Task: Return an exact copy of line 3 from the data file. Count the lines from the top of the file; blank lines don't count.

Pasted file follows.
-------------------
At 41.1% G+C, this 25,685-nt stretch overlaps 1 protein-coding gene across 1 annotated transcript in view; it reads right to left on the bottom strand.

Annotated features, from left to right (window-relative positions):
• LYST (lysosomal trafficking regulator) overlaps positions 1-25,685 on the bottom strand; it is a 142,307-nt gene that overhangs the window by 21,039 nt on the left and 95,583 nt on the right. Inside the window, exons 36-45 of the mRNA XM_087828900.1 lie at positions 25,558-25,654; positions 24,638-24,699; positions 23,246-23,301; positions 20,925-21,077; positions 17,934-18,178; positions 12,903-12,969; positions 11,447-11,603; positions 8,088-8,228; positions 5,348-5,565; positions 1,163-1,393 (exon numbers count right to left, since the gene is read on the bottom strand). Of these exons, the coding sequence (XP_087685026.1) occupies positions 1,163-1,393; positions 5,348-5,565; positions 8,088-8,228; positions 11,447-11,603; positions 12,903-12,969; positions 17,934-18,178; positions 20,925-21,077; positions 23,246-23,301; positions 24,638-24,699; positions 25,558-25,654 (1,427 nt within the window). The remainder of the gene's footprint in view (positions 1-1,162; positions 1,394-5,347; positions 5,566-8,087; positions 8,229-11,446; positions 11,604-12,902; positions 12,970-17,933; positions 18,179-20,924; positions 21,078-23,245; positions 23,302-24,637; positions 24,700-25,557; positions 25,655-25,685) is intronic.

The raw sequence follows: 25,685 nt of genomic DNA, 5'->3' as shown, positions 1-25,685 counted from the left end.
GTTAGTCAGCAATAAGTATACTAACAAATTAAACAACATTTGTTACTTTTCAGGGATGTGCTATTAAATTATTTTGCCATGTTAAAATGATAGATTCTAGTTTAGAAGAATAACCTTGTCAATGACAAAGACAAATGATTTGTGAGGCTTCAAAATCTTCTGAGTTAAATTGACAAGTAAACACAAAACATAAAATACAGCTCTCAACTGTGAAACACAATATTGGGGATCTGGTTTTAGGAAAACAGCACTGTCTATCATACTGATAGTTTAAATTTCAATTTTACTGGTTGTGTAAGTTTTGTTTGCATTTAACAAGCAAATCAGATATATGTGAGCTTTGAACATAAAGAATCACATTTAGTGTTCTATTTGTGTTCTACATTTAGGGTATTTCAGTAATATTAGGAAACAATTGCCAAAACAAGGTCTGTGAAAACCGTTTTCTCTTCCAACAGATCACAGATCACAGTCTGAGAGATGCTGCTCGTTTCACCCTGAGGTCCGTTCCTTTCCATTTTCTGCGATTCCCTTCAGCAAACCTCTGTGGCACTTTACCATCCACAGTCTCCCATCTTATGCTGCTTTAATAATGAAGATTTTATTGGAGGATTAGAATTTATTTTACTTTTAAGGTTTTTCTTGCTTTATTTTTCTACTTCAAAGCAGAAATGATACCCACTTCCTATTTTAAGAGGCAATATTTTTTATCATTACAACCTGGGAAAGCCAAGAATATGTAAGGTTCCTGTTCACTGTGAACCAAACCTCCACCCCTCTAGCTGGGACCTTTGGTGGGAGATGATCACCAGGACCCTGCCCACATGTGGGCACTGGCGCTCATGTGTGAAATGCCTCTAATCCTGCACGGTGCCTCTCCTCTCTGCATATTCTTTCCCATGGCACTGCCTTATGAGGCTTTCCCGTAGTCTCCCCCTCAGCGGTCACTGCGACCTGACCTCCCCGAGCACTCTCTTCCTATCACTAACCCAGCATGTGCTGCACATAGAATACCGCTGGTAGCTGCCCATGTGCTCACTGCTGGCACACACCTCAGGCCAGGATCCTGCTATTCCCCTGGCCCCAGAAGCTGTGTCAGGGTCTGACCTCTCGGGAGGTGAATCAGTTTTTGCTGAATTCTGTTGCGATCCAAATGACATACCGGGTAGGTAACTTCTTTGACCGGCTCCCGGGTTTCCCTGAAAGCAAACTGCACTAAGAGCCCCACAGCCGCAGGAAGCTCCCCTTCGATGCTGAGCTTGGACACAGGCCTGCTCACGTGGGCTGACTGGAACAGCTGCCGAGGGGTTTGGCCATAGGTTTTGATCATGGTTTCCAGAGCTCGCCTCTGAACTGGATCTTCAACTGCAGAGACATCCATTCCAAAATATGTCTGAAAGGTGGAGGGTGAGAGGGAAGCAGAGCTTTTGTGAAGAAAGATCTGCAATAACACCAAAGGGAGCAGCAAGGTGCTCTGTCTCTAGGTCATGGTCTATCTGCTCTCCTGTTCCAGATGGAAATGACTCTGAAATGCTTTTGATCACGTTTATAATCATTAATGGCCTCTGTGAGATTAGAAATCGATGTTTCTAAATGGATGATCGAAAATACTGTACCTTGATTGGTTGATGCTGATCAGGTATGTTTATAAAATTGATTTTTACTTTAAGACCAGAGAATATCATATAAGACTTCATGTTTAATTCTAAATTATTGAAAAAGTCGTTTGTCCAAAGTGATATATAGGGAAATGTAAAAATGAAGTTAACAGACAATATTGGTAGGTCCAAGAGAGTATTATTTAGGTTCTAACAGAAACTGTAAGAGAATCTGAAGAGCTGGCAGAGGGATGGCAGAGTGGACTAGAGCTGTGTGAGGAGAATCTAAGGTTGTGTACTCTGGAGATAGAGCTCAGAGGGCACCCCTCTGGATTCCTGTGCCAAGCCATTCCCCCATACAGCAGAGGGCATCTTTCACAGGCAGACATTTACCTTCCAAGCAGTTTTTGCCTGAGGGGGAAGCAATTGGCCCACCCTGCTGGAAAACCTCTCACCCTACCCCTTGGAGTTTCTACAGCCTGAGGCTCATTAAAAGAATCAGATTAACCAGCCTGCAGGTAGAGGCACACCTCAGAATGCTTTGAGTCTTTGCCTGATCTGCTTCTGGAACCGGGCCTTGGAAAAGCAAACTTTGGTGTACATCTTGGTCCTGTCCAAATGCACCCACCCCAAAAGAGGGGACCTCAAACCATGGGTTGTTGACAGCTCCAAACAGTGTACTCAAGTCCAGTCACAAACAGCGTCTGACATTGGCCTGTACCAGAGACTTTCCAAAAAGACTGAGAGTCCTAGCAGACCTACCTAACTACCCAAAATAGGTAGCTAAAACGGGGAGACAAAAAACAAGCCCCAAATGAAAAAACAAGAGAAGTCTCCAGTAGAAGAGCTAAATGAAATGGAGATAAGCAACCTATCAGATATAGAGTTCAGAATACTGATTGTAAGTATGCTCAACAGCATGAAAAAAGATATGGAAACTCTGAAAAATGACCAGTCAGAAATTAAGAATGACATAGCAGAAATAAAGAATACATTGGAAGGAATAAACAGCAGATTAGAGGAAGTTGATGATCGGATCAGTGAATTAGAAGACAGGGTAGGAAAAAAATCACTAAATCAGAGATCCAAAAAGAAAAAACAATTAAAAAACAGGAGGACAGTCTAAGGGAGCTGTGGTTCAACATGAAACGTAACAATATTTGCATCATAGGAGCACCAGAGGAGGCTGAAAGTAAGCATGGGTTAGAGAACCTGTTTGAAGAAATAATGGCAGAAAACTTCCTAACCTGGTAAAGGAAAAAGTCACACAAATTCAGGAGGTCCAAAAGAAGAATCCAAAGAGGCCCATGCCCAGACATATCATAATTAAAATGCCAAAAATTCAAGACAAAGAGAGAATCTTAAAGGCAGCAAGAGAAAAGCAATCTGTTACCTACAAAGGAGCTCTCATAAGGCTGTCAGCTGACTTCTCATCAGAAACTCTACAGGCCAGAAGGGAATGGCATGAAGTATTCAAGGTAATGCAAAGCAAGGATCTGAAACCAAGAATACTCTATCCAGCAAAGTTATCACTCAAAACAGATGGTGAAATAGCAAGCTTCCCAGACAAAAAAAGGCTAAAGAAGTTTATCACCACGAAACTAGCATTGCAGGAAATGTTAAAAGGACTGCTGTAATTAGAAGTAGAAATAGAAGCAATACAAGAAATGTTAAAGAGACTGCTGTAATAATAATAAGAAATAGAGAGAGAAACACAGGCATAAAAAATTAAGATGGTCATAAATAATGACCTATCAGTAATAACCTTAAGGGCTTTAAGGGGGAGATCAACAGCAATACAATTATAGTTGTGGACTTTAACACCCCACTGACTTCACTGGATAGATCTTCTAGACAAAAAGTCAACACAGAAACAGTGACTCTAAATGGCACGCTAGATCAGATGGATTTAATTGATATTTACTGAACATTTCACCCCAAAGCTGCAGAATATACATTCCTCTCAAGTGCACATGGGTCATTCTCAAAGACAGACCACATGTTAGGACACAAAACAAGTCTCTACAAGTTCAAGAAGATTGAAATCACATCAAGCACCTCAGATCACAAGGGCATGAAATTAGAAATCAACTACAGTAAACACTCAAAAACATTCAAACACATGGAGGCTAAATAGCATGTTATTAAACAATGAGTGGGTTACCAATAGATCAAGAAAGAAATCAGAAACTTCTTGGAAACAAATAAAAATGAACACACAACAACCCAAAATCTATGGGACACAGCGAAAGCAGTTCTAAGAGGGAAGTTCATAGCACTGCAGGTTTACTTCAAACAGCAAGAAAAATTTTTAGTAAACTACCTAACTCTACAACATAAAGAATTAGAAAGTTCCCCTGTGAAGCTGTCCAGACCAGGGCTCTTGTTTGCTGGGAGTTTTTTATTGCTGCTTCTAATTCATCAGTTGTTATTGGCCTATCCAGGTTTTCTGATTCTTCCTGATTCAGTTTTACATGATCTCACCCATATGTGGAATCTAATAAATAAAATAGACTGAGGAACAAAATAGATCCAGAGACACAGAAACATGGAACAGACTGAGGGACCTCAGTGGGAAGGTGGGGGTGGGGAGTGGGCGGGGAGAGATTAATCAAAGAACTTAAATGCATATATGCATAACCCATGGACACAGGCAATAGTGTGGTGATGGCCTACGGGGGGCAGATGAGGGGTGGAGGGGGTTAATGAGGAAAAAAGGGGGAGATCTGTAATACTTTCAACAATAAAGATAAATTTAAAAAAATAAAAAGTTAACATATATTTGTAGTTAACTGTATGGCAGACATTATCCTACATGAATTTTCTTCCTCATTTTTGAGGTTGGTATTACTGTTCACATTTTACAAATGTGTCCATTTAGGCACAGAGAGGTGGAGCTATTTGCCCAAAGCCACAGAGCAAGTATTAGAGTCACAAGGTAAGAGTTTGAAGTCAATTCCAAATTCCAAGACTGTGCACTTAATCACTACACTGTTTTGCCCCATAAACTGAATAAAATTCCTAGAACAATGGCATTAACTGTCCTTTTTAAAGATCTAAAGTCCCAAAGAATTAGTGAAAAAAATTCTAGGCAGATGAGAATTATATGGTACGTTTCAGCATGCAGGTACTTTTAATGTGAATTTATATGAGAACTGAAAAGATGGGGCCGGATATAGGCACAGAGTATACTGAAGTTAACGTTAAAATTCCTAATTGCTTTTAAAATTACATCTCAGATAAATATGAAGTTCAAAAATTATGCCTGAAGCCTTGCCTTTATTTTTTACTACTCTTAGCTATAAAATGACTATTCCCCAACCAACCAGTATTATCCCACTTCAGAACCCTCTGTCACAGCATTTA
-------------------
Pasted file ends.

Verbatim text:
• LYST (lysosomal trafficking regulator) overlaps positions 1-25,685 on the bottom strand; it is a 142,307-nt gene that overhangs the window by 21,039 nt on the left and 95,583 nt on the right. Inside the window, exons 36-45 of the mRNA XM_087828900.1 lie at positions 25,558-25,654; positions 24,638-24,699; positions 23,246-23,301; positions 20,925-21,077; positions 17,934-18,178; positions 12,903-12,969; positions 11,447-11,603; positions 8,088-8,228; positions 5,348-5,565; positions 1,163-1,393 (exon numbers count right to left, since the gene is read on the bottom strand). Of these exons, the coding sequence (XP_087685026.1) occupies positions 1,163-1,393; positions 5,348-5,565; positions 8,088-8,228; positions 11,447-11,603; positions 12,903-12,969; positions 17,934-18,178; positions 20,925-21,077; positions 23,246-23,301; positions 24,638-24,699; positions 25,558-25,654 (1,427 nt within the window). The remainder of the gene's footprint in view (positions 1-1,162; positions 1,394-5,347; positions 5,566-8,087; positions 8,229-11,446; positions 11,604-12,902; positions 12,970-17,933; positions 18,179-20,924; positions 21,078-23,245; positions 23,302-24,637; positions 24,700-25,557; positions 25,655-25,685) is intronic.